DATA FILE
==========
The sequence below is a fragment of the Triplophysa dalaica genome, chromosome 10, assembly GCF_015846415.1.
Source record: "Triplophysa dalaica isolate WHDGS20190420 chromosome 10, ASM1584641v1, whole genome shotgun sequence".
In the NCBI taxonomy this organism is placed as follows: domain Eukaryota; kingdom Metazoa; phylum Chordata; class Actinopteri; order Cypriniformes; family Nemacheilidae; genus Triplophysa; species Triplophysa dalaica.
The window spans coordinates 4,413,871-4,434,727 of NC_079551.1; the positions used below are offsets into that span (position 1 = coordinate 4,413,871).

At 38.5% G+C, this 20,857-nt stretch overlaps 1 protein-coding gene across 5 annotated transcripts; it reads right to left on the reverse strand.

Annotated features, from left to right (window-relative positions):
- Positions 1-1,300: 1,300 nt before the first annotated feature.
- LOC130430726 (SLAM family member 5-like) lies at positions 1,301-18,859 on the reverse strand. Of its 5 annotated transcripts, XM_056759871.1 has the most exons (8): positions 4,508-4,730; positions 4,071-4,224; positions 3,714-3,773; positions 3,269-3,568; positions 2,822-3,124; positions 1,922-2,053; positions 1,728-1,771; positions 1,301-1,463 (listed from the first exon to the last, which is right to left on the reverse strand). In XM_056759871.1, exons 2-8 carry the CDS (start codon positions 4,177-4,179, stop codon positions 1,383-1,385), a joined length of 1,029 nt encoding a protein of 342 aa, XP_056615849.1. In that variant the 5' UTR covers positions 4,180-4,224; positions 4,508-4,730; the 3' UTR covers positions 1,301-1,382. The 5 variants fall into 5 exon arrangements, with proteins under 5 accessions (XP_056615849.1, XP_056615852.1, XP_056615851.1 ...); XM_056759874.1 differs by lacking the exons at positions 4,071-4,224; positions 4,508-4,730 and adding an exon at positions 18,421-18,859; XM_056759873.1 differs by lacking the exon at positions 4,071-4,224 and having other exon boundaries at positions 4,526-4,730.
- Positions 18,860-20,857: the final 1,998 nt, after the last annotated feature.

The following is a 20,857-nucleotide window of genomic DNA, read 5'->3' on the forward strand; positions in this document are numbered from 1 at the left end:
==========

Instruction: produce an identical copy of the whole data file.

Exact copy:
The sequence below is a fragment of the Triplophysa dalaica genome, chromosome 10, assembly GCF_015846415.1.
Source record: "Triplophysa dalaica isolate WHDGS20190420 chromosome 10, ASM1584641v1, whole genome shotgun sequence".
In the NCBI taxonomy this organism is placed as follows: domain Eukaryota; kingdom Metazoa; phylum Chordata; class Actinopteri; order Cypriniformes; family Nemacheilidae; genus Triplophysa; species Triplophysa dalaica.
The window spans coordinates 4,413,871-4,434,727 of NC_079551.1; the positions used below are offsets into that span (position 1 = coordinate 4,413,871).

At 38.5% G+C, this 20,857-nt stretch overlaps 1 protein-coding gene across 5 annotated transcripts; it reads right to left on the reverse strand.

Annotated features, from left to right (window-relative positions):
- Positions 1-1,300: 1,300 nt before the first annotated feature.
- LOC130430726 (SLAM family member 5-like) lies at positions 1,301-18,859 on the reverse strand. Of its 5 annotated transcripts, XM_056759871.1 has the most exons (8): positions 4,508-4,730; positions 4,071-4,224; positions 3,714-3,773; positions 3,269-3,568; positions 2,822-3,124; positions 1,922-2,053; positions 1,728-1,771; positions 1,301-1,463 (listed from the first exon to the last, which is right to left on the reverse strand). In XM_056759871.1, exons 2-8 carry the CDS (start codon positions 4,177-4,179, stop codon positions 1,383-1,385), a joined length of 1,029 nt encoding a protein of 342 aa, XP_056615849.1. In that variant the 5' UTR covers positions 4,180-4,224; positions 4,508-4,730; the 3' UTR covers positions 1,301-1,382. The 5 variants fall into 5 exon arrangements, with proteins under 5 accessions (XP_056615849.1, XP_056615852.1, XP_056615851.1 ...); XM_056759874.1 differs by lacking the exons at positions 4,071-4,224; positions 4,508-4,730 and adding an exon at positions 18,421-18,859; XM_056759873.1 differs by lacking the exon at positions 4,071-4,224 and having other exon boundaries at positions 4,526-4,730.
- Positions 18,860-20,857: the final 1,998 nt, after the last annotated feature.

The following is a 20,857-nucleotide window of genomic DNA, read 5'->3' on the forward strand; positions in this document are numbered from 1 at the left end: